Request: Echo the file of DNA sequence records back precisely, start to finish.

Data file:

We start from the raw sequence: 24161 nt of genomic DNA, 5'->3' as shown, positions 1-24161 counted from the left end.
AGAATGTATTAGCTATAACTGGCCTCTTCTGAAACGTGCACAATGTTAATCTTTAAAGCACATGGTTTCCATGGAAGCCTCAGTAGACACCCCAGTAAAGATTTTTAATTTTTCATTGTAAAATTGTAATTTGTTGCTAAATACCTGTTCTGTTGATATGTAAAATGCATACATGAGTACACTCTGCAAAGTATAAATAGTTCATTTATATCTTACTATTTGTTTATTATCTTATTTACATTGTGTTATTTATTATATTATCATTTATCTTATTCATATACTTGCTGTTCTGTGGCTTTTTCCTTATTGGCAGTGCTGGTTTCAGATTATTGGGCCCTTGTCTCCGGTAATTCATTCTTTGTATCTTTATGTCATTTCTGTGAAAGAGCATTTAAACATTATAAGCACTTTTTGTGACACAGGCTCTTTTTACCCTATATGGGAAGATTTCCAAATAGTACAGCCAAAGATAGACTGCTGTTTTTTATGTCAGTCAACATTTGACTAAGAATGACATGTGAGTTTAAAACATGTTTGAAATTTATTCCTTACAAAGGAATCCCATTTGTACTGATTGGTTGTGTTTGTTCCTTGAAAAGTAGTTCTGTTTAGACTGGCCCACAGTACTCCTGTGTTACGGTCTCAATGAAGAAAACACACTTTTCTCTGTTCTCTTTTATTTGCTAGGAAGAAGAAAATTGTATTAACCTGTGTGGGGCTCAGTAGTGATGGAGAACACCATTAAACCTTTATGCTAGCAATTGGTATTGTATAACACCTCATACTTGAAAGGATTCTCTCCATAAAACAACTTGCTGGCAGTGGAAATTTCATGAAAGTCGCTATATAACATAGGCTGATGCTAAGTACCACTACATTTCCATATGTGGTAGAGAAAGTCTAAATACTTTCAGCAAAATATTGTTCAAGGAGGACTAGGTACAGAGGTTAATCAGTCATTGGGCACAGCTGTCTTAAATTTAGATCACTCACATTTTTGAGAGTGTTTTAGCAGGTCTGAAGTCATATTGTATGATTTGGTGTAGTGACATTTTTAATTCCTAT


We start from the raw sequence: 24161 nt of genomic DNA, 5'->3' as shown, positions 1-24161 counted from the left end.
AGAATGTATTAGCTATAACTGGCCTCTTCTGAAACGTGCACAATGTTAATCTTTAAAGCACATGGTTTCCATGGAAGCCTCAGTAGACACCCCAGTAAAGATTTTTAATTTTTCATTGTAAAATTGTAATTTGTTGCTAAATACCTGTTCTGTTGATATGTAAAATGCATACATGAGTACACTCTGCAAAGTATAAATAGTTCATTTATATCTTACTATTTGTTTATTATCTTATTTACATTGTGTTATTTATTATATTATCATTTATCTTATTCATATACTTGCTGTTCTGTGGCTTTTTCCTTATTGGCAGTGCTGGTTTCAGATTATTGGGCCCTTGTCTCCGGTAATTCATTCTTTGTATCTTTATGTCATTTCTGTGAAAGAGCATTTAAACATTATAAGCACTTTTTGTGACACAGGCTCTTTTTACCCTATATGGGAAGATTTCCAAATAGTACAGCCAAAGATAGACTGCTGTTTTTTATGTCAGTCAACATTTGACTAAGAATGACATGTGAGTTTAAAACATGTTTGAAATTTATTCCTTACAAAGGAATCCCATTTGTACTGATTGGTTGTGTTTGTTCCTTGAAAAGTAGTTCTGTTTAGACTGGCCCACAGTACTCCTGTGTTACGGTCTCAATGAAGAAAACACACTTTTCTCTGTTCTCTTTTATTTGCTAGGAAGAAGAAAATTGTATTAACCTGTGTGGGGCTCAGTAGTGATGGAGAACACCATTAAACCTTTATGCTAGCAATTGGTATTGTATAACACCTCATACTTGAAAGGATTCTCTCCATAAAACAACTTGCTGGCAGTGGAAATTTCATGAAAGTCGCTATATAACATAGGCTGATGCTAAGTACCACTACATTTCCATATGTGGTAGAGAAAGTCTAAATACTTTCAGCAAAATATTGTTCAAGGAGGACTAGGTACAGAGGTTAATCAGTCATTGGGCACAGCTGTCTTAAATTTAGATCACTCACATTTTTGAGAGTGTTTTAGCAGGTCTGAAGTCATATTGTATGATTTGGTGTAGTGACATTTTTAATTCCTAT